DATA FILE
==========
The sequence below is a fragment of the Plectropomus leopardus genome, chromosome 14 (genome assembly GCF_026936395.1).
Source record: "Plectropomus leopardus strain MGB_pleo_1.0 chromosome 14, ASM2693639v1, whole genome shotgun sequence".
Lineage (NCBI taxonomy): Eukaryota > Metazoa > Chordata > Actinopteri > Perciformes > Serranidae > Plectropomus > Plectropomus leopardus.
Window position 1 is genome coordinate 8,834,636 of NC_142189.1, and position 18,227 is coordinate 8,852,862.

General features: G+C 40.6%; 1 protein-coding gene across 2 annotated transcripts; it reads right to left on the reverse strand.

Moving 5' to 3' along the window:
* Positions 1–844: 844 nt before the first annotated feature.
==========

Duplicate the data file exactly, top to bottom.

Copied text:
The sequence below is a fragment of the Plectropomus leopardus genome, chromosome 14 (genome assembly GCF_026936395.1).
Source record: "Plectropomus leopardus strain MGB_pleo_1.0 chromosome 14, ASM2693639v1, whole genome shotgun sequence".
Lineage (NCBI taxonomy): Eukaryota > Metazoa > Chordata > Actinopteri > Perciformes > Serranidae > Plectropomus > Plectropomus leopardus.
Window position 1 is genome coordinate 8,834,636 of NC_142189.1, and position 18,227 is coordinate 8,852,862.

General features: G+C 40.6%; 1 protein-coding gene across 2 annotated transcripts; it reads right to left on the reverse strand.

Moving 5' to 3' along the window:
* Positions 1–844: 844 nt before the first annotated feature.